My car analogy works in the sense that, the touchscreen computer is a minor thing to a car, people don't look at the touchscreen and decide whether the car is the best thing made on the planet, it has to do its car functions well. Compared to the phone, data connection, battery life, and OS responsiveness are not minor things to a smartphone; to compare it with a car, it's the car equivalent of one which has very little power, poor fuel economy, uncomfortable seats, and poor handling. You can't patch those out with firmware in a vehicle, fortunately, you can with a phone, but that's irrelevant with what i'm saying, because it's criteria relative to what is being examined

    Credit goes to where it's due, it's not samsung who made the phone a good one, credit belongs to the aftermarket community, who provide better firmware. I just couldn't be bothered dabbling with it, and thought better to just buy a phone from a competent maker. It was my first smartphone, and i more or less got the worst possible experience. Some people told me that google phones were better due to updates. I wasn't too fussed about updates, because if the phone worked, big deal, my previous phones never got updates, and they were fine. I was very wrong about that for two reasons, bugs, and the fact that the update platform is so woefully inadequate. Had the phone worked, i wouldn't have been as concerned that it was stuck on gingerbread, but being a buggy mess, coupled with no updates, really put me off samsung and to some extent android.

  • by SuperKendall ( 25149 ) on Thursday March 14, 2013 @11:55PM (#43179501)

    You didn't point to any curveball and that's what's sad.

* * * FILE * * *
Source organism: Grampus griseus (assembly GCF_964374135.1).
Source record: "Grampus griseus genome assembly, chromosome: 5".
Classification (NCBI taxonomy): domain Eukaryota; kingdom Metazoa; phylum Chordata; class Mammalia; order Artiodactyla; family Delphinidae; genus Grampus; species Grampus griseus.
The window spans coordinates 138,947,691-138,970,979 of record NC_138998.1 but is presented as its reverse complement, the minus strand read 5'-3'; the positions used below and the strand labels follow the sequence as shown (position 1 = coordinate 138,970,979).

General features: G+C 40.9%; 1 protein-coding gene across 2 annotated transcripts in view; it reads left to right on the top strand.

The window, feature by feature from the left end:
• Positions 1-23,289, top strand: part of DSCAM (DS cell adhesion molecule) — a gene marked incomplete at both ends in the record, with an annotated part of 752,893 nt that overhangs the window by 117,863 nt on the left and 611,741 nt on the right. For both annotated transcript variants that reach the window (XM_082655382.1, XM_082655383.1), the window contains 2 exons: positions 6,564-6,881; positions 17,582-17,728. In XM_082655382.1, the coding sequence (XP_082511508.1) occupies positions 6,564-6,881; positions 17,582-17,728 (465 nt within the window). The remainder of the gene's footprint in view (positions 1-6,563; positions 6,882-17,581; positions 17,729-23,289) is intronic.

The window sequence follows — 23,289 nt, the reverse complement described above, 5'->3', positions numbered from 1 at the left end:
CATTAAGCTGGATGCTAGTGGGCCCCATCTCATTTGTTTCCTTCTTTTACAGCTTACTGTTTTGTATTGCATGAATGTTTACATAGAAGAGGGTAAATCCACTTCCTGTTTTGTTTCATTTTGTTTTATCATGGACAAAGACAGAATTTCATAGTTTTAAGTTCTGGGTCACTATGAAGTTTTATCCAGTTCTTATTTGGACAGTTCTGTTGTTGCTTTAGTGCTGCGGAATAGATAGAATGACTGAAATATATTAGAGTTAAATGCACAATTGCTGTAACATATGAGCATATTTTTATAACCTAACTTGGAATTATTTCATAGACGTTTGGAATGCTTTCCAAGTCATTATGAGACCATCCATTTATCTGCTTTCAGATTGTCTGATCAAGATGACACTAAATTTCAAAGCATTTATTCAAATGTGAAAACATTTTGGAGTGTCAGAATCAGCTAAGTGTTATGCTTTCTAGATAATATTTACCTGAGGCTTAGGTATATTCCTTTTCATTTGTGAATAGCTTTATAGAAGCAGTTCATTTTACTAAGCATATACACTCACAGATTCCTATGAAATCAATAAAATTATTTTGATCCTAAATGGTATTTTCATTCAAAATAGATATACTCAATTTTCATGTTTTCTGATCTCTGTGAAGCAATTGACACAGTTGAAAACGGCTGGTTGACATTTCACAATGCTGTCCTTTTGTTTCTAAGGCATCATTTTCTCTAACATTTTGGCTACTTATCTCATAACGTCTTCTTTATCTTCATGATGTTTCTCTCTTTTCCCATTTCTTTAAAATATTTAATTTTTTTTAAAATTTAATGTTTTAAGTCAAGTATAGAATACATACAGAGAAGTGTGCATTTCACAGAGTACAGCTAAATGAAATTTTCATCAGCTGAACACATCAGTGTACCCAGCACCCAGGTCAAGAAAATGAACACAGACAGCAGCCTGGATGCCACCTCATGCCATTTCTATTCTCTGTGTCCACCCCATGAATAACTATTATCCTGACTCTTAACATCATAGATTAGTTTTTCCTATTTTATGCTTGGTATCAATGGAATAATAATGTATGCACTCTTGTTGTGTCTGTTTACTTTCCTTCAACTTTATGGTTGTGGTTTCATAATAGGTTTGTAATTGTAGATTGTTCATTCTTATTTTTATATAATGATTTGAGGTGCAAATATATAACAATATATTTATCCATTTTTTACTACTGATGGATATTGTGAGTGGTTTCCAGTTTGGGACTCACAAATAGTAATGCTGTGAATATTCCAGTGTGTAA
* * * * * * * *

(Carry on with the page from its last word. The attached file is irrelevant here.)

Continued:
That's because that part was never true.

    There never was a curve ball. Just a really good product people liked to use.

    And that's what Apple is still doing, as evidenced by sales.

  • by dell623 ( 2021586 ) on Friday March 15, 2013 @02:13AM (#43180045)

    The sales will depend more on marketing as usual, but..

    1) That display is awesome, AMOLEDs are getting better and we're finally beyond retina density for AMOLED displays (the S3 had a pentile display which lowers the effective dpi a bit)

    2) The 5" screen is not what decides the dimensions. This is actually narrower than the S3. It's a milimeter wider than my Nexus 4, which I could live with. When I bought the Nexus 4 I was wary of a 4.7" screen but it's surprisingly usable and I don't have large hands. I wouldn't want to go back to a smaller display for anything. Narrower bezels are a long needed advance, and Apple hasn't caught up yet - the Motorola Razr M for example squeezes a 4.3" screen in an iPhone 5 sized device.

    3) It is slimmer and fits a far higher capacity battery than the S3. The effect on power consumption from the screen and new processor/GPU isn't known yet, but I bet this will do better than the HTC One.

    4) Forget the lame launch, there are some genuinely cool features in there.

    5) Not launching a 4.3 inch S4 Mini with top of the line specs is a huge and stupid omission from Samsung.

  • Re:Eh, that's it? (Score:4, Interesting)

    by FireFury03 ( 653718 ) <> on Friday March 15, 2013 @03:56AM (#43180309) Homepage

    I would have skipped the 3GS and the 4S.

    I would've skipped the original iPhone - it was a major step backwards in functionality from most smart phones, and I can't think why anyone would want a smartphone _without_ 3G...

Statistics are no substitute for judgement. -- Henry Clay